Let’s recap via geography.

*Spoilers Ahead*

The Wall

As foreshadowed last week, Craster ejects the men of the Night’s Watch from his camp. Lord Commander Mormont’s responds to John Snow’s indiscretion as a lesson in the hard nature of life north of the wall. As the men pack up their camp, Sam all but professes his love to Gilly as he gives her his mother’s thimble. I couldn’t help but smile at the naive innocence of the gesture. Yet we shouldn’t forget that this isn’t the sort series where good things happen to nice people.


The episode’s quick stop in Winterfell reaffirmed through denial that which we already know via Daenerys Targaryen’s dragons: magic is returning to the world. No longer a subject for speculation, Bran Stark’s “dreams” are contextualized as a manifestation of some supernatural relationship between him and his dire wolf. Maester Luwin, an accomplished scholar of the arcane and occult, reminds Bran that while there used to be magic in the world, it has long since vanished.

Is it the truth, or does the Maester have an agenda? Perhaps he wants to protect Bran from the power that magic can offer. Imagine for a moment the righteous fury of a crippled wizard whose energy is fueled by frustration and resentment.

The Iron Islands

So, we're cool, right?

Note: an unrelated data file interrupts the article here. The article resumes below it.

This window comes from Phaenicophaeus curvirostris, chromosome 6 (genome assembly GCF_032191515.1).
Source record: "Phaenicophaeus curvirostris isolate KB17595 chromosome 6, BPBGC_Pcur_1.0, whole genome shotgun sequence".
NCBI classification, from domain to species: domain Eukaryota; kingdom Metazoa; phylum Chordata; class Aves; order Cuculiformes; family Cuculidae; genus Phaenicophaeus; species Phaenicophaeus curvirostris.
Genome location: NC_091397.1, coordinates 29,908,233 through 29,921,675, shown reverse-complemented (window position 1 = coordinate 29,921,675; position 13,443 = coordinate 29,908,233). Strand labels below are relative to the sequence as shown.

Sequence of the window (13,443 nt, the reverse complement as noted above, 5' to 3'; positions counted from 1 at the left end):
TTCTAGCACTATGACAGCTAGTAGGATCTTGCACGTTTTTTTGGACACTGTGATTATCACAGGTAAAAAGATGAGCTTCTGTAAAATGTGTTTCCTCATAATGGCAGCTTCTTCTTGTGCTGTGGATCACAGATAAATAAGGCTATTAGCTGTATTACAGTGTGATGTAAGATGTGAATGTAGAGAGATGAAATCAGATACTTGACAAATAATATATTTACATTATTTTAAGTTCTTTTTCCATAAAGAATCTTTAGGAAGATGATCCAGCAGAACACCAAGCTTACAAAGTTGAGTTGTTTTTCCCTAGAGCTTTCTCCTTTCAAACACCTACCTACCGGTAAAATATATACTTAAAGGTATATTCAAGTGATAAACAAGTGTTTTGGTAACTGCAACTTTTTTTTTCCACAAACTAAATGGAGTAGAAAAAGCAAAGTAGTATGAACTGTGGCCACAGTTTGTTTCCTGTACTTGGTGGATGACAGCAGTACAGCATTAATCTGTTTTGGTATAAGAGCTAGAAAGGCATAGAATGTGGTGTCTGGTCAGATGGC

Theon Greyjoy wastes no time confronting his sister over their grope fest from the previous episode. Yara responds to his conniption by stating that she wanted to see what sort of man he was. Before Theon has a chance to respond to yet another emasculating comment from his family, their father announces plans to attack the north while the Starks and Lannisters fight in the Riverlands. Yara is given command of 30 ships and the most important targets of the campaign, including Winterfell. Theon is relegated to command of one ship intended to harass fishing villages. In working through this power triad, the episode offers a bit more clarification on the relationship between Theon and Balon Greyjoy. I still think that exposition would have been more useful last week, but at least it happened.

The prodigal Greyjoy then finds himself choosing between his family of blood and his family of circumstance. We’re led to believe that Theon is siding with his father. First he burns a letter he wrote warning Robb Stark about Balon’s plans to attack the north. Then, he bends a knee to his father before a salt water baptism into the faith of the Iron Islands’ patron deity “The Drowned God”. So is this a story about Theon wanting some approval from daddy at any cost? Or is it a set-up for a double cross that will prove Theon’s loyalty to the Starks?

The Stormlands

Catelyn Stark arrives in the court of Renly Baratheon on the heels of a tournament. The final round of this battle sees Brienne of Tarth, a seven foot tall female warrior, triumphant over Loras Tyrell, brother to Margaery Tyrell, who is the new wife of “King” Renly Baratheon. As a reward for her victory, Brienne is named to Renly’s Kingsguard.

Renly then welcomes Catelyn into his court as an emissary of “King” Robb Stark, despite his brother-in-law’s objections. Renly offers Catelyn quarters before going to pray. Prayer, as it happens, is code for gay sex with Loras. That’s right folks, more incest! At least this is only the political sort. Still, my mind was filled with flashbacks to The Tudors as I imagined a season long plot arc that saw Natalie Dormer reprising the role of an ignored queen.

Not that there's anything wrong with that...